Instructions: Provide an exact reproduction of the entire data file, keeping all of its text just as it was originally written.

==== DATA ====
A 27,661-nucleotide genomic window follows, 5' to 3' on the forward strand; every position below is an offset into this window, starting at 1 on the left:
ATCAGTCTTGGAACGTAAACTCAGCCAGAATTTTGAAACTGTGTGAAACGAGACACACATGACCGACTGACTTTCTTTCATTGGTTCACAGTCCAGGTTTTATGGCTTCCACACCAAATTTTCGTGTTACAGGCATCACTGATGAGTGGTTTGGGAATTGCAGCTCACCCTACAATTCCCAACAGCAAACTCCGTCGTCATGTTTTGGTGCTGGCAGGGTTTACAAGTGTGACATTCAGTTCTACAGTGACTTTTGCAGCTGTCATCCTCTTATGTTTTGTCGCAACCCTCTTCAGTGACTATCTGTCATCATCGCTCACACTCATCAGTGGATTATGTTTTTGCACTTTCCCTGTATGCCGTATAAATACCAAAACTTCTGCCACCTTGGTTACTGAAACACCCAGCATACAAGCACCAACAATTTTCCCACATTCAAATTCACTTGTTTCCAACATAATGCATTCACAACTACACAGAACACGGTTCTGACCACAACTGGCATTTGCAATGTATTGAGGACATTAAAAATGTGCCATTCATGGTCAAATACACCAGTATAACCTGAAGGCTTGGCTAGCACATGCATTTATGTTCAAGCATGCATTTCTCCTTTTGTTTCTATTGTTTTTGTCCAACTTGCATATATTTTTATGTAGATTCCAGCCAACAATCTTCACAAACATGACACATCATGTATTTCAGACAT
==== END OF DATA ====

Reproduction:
A 27,661-nucleotide genomic window follows, 5' to 3' on the forward strand; every position below is an offset into this window, starting at 1 on the left:
ATCAGTCTTGGAACGTAAACTCAGCCAGAATTTTGAAACTGTGTGAAACGAGACACACATGACCGACTGACTTTCTTTCATTGGTTCACAGTCCAGGTTTTATGGCTTCCACACCAAATTTTCGTGTTACAGGCATCACTGATGAGTGGTTTGGGAATTGCAGCTCACCCTACAATTCCCAACAGCAAACTCCGTCGTCATGTTTTGGTGCTGGCAGGGTTTACAAGTGTGACATTCAGTTCTACAGTGACTTTTGCAGCTGTCATCCTCTTATGTTTTGTCGCAACCCTCTTCAGTGACTATCTGTCATCATCGCTCACACTCATCAGTGGATTATGTTTTTGCACTTTCCCTGTATGCCGTATAAATACCAAAACTTCTGCCACCTTGGTTACTGAAACACCCAGCATACAAGCACCAACAATTTTCCCACATTCAAATTCACTTGTTTCCAACATAATGCATTCACAACTACACAGAACACGGTTCTGACCACAACTGGCATTTGCAATGTATTGAGGACATTAAAAATGTGCCATTCATGGTCAAATACACCAGTATAACCTGAAGGCTTGGCTAGCACATGCATTTATGTTCAAGCATGCATTTCTCCTTTTGTTTCTATTGTTTTTGTCCAACTTGCATATATTTTTATGTAGATTCCAGCCAACAATCTTCACAAACATGACACATCATGTATTTCAGACAT